Ziplocs work well for small important items, such as your firestarter, while larger garbage bags can be used to keep firewood or your backpack dry.
Outside of plastic bags, you can use a waterproofing spray on things like backpacks as well—or anything that’s cloth for that matter, but for most camping gear, there are waterproof versions available.
Take A Waterproof Bivvy Bag With You
Cheap plastic bags aside, it never hurts to have an emergency waterproof bag. Also known as a bivouac shelter, bivvy bags are essentially a waterproof cover for a sleeping bag.
Many campers never set up camp without one. If you can’t get your tent set up in the rain, or, worse, your tent is damaged, these emergency shelters are invaluable.
Campers also love them because they’re lightweight and fit easily in a rucksack. If you do find yourself sleeping in a bivvy bag, don’t be surprised if you actually get too hot. Your bag will reflect most of your body heat back at you.
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Wear The Correct Clothing
Choosing the right type of clothing material on a camping trip is crucial when it rains. Don’t wear cotton because the rain seeps into it and takes forever to dry.
Instead, wear lightweight clothing that dries quickly and is unlikely to leave you sweaty.
Tip: Layers can be a big help in that department as well. If you get too hot or your clothes get wet, you can just shed the outer layer.
Materials that work well in the rain include nylon and synthetics, designed to avoid absorbing the rain and wick moisture away. You should also always have a rain jacket and rainpants packed.
Set Up Camp During Daylight
Don’t make setting a tent up in the rain more complicated by doing it at night. It’s always best to make camp during daylight so that you can pick out the best spot. Animals are also less likely to be active during the day.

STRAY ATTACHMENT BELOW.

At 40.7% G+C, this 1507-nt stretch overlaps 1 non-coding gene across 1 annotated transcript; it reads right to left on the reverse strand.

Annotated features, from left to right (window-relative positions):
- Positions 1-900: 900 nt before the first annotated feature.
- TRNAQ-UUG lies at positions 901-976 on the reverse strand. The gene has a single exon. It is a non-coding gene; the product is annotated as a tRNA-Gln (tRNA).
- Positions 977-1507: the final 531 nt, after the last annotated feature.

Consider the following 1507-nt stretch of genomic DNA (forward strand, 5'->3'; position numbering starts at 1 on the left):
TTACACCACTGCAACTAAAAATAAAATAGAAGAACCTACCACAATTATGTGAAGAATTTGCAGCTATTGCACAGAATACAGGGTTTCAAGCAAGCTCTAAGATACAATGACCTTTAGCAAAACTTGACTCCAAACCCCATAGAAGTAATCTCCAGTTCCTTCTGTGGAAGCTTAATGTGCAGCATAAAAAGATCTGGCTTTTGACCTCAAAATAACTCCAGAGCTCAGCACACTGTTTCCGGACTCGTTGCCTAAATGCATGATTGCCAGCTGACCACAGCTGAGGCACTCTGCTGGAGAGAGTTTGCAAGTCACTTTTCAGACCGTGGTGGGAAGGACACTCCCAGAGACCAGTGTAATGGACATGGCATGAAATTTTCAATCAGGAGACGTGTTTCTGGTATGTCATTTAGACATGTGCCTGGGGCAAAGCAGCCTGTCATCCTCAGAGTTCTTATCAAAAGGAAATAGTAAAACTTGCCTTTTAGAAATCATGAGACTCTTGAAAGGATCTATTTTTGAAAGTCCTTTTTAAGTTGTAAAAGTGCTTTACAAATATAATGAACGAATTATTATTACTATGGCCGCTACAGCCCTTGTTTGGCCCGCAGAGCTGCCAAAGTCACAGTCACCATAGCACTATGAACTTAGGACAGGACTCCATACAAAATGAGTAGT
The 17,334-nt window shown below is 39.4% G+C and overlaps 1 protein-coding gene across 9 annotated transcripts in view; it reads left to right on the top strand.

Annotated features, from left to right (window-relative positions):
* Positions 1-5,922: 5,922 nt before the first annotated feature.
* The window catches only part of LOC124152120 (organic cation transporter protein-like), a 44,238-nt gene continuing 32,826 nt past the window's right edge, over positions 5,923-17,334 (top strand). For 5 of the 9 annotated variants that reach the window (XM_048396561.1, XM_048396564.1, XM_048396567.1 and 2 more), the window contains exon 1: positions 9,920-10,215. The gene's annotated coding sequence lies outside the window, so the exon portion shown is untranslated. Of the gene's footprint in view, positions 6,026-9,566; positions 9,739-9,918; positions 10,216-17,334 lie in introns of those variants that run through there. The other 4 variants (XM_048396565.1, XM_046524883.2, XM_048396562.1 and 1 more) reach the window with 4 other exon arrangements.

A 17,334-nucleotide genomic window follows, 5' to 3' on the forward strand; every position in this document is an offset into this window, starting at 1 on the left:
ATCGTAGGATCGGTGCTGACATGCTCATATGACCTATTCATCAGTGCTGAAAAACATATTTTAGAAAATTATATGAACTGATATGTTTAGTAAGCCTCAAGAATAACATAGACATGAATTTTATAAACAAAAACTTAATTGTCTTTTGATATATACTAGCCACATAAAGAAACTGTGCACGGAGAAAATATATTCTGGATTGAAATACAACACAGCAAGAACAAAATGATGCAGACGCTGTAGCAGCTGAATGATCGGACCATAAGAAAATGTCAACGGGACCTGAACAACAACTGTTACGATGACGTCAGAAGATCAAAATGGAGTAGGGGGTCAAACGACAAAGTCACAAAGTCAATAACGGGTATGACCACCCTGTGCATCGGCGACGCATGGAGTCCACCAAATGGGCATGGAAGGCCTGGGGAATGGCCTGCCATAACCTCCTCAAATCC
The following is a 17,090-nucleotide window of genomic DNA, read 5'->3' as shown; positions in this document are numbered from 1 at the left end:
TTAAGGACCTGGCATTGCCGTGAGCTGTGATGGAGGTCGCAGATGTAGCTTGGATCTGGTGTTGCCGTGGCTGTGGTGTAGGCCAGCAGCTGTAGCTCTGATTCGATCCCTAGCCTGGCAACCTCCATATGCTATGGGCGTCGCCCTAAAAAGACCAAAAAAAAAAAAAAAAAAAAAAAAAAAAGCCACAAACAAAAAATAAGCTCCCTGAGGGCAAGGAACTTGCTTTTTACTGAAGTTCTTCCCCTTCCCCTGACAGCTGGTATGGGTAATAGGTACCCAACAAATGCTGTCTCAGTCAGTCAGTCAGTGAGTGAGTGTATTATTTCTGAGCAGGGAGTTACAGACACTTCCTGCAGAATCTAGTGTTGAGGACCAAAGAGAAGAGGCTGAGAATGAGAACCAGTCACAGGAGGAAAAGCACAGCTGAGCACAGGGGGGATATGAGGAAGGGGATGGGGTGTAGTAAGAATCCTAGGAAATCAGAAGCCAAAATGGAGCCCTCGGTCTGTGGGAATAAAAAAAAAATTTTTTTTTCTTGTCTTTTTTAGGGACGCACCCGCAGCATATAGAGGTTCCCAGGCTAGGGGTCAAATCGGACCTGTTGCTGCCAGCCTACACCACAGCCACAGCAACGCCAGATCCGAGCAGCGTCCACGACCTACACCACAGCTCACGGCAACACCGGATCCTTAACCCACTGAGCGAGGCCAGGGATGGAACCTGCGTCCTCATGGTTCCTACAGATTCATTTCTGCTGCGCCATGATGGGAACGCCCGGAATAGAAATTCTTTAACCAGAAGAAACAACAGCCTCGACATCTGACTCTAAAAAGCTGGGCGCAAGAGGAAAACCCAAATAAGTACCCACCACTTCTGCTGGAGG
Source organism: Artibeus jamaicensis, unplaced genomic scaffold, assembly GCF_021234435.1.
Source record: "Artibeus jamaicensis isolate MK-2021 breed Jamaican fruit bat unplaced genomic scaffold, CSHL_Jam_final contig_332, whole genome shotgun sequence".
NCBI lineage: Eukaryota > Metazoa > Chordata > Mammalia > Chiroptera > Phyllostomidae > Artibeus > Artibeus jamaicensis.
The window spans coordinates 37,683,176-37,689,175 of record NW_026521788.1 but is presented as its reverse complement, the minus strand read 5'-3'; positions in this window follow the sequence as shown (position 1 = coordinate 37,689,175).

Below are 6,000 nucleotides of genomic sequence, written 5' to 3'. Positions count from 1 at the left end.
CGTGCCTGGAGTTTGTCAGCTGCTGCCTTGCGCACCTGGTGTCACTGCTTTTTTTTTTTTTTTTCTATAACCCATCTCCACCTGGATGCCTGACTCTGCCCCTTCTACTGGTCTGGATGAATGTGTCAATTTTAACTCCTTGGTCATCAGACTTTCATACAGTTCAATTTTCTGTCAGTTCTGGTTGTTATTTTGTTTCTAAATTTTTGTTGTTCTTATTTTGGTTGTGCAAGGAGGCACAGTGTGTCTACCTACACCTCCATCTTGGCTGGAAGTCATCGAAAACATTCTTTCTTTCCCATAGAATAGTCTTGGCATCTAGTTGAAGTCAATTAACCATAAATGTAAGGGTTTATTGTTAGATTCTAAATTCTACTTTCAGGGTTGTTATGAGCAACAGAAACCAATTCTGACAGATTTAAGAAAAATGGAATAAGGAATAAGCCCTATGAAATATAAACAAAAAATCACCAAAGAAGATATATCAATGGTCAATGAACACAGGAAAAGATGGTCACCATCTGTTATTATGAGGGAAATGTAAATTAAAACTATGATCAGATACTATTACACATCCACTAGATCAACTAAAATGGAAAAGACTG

If there is no way to avoid setting up at night, make sure you have a lantern or flashlights and take your time finding a safe place that’s on the high round.
Planning And Testing
You want to avoid unpleasant surprises while you’re camping, so it’s important to plan.
Part of your planning should include knowing how to set up a tent in the rain—or set up your tent in general. It’s never a good idea to take a brand-new tent you’ve never set up camping. It could be missing parts or have damage from the manufacturer, but you’ll also be unfamiliar with the setup process. Every tent is a little different.
Set up your tent at home before you leave and do a full inspection to make sure everything is in good shape and well-sealed. Test out all your rain gear and make sure that the waterproof clothing and items actually can prevent water from penetrating.
If you notice water soaking through your tent, it’s time to waterproof it. Check out our guide on how to waterproof a tent for the complete step-by-step process
Bonus Tips: How Do You Keep A Tent Dry In The Rain?
We’ve covered a few tips to keep a tent dry in the rain already, such as placing a tarp above and under your tent and choosing the right location.
But there is a bit more you can do:
- Bring a sponge or extra towels to quickly dry the inside of your tent if you have to set up your tent in the rain.
- If your tent did get wet, make sure to maintain good ventilation for awhile.
- Make sure your tent is waterproof rather than just water-resistant to help keep the inside of your tent dry.
- Apply additional sealant on your tent seams before camping.
- Consider additional tarps to build sidewalls if it is both windy and rainy.
- Never wear wet clothing into your tent.
Check out our guide on how to keep your tent dry while camping for more useful tips.